Fluency Summer Intern Project 2009
[This page is under construction]
Background and significance
The goal of this study is to investigate whether patterns evidencing the use of proceduralized knowledge by English as a Second Language (ESL) speakers are perceived by native-speaker listeners.
The four fluency measures used in this study, and the larger project, are:
- Mean length of pauses (in seconds)
- Phonation/time ratio: The percentage of time spent speaking as a proportion of the total time taken to produce the speech sample.
- This measure is related to the number of pauses in a speech: if the mean length of pauses is stable but the number of pauses decreases, phonation/time ratio increases.
- Mean length of fluent runs: The mean number of syllables produced between pauses.
- Articulation rate (in syllables per minute): The total number of syllables produced divided by the amount of time taken to produce them, excluding pause time.
- This measure is slightly different from speech rate, which includes pause time.
As explained below, the combination of these measures can give an indication of the proceduralization of knowledge.
- Can native-speaker listeners perceive the use of proceduralized knowledge by ESL speakers, as evidenced by patterns in the fluency measures of mean length of fluent runs, mean length of pauses, and phonation/time ratio?
Four sets of one-minute excerpts from a large pool of existing audio recordings will be selected.
- 1. Baseline: All fluency measures are average.
- 2. Proceduralization: High mean length of fluent runs, other measures average
- 3. No proceduralization: Low mean length of fluent runs, other measures average
- 4. Trade-off: High mean length of fluent runs, but high mean length of pauses and low phonation/time ratio
The articulation rate of all excerpts will be kept constant. The first language of all speakers is Chinese
- Level of proceduralization (baseline, proceduralization, no proceduralization, trade-off)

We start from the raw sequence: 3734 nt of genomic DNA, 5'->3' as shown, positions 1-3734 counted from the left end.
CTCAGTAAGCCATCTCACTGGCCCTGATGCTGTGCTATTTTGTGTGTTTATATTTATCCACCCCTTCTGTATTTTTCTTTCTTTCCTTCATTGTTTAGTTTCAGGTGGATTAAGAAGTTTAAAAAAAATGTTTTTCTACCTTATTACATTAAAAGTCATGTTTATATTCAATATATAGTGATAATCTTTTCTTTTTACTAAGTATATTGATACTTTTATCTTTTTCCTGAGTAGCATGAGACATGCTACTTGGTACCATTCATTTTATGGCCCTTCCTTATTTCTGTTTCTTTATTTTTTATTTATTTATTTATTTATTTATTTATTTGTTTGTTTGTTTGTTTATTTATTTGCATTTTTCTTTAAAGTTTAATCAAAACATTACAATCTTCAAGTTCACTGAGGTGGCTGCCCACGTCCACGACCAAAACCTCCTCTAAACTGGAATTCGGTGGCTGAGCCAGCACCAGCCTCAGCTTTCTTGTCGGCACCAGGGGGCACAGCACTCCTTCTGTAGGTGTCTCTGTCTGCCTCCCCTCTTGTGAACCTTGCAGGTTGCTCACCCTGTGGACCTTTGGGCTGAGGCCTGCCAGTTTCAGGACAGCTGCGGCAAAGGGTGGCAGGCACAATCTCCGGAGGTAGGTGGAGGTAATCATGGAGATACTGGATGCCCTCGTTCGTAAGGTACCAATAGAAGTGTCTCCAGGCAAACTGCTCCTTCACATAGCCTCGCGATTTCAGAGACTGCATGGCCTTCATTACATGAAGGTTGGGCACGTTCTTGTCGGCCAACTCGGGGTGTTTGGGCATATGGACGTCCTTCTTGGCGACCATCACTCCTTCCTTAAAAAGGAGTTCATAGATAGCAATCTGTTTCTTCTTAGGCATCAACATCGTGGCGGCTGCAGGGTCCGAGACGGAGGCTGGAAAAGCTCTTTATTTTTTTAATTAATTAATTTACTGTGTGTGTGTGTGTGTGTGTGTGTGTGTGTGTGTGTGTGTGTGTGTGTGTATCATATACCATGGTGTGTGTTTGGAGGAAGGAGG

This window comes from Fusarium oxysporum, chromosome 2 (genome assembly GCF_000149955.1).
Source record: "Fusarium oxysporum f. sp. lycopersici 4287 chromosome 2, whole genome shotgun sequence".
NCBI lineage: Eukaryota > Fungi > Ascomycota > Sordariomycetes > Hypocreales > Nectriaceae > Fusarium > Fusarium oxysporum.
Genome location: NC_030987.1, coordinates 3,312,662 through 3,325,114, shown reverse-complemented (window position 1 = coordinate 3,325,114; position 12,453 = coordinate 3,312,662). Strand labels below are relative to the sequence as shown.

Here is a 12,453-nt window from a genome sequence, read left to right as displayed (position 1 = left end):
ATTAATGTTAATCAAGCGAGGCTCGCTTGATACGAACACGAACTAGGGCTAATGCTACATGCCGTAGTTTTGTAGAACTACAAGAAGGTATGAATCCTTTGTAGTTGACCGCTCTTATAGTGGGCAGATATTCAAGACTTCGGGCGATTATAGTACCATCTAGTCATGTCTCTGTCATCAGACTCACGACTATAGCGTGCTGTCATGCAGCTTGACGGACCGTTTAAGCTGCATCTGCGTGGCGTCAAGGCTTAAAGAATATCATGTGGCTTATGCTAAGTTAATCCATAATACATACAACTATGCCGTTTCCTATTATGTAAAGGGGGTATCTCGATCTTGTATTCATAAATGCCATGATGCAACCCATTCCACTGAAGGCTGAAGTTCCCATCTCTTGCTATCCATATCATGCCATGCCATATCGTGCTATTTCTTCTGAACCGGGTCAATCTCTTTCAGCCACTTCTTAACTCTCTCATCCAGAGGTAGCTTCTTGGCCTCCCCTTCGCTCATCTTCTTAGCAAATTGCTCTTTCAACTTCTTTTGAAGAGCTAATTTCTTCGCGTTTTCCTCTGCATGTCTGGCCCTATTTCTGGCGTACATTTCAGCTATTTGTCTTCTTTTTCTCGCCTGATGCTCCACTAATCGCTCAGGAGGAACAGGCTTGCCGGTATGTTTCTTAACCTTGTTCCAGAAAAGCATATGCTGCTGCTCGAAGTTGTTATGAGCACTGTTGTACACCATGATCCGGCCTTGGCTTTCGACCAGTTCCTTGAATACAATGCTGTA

- a. Native speaker ratings, 7-point scale:
- b. Native speaker comments about factors influencing ratings
- c. Native speakers' familiarity with the first language of the ESL speakers (Chinese)
- Compared to the baseline, fluency ratings are higher for the "proceduralization" excerpts
- Compared to the baseline, fluency ratings are lower for the "no proceduralization" excerpts
- Compared to the baseline, fluency ratings are similar for the "trade-off" excerpts
The ratings of comprehensibility and accentedness may vary across speakers, but should be independent of fluency ratings.
The study will be run in the second week of July. The findings will be described here.
Perceived fluency can be considered the perception by the listener of the ease of production by the speaker.
Ease of production is related to the use of proceduralized knowledge, which requires less attentional resources than declarative knowledge. Towell, Hawkins, and Bazergui (1996) argue that three fluency measures in combination can be used as indicators of proceduralization: mean length of fluent runs, mean length of pauses, and phonation/time ratio. If the mean length of fluent runs increases while the mean pause length and phonation/time ratio are stable, more silent planning time was not needed, which indicates that encoding and sentence building have been proceduralized.
Note: Articulation rate is a measure of the speed of articulatory processes, and is thus not strongly related to proceduralization of lexical and syntactic knowledge.
The data preparation and analysis of this part of the project has been performed by Maya Randolph from ... (summer intern in June-July 2009), under supervision of Mary Lou Vercellotti and Dr. Laura Halderman from the University of Pittsburgh, and Dr. Nel de Jong from Queens College of CUNY.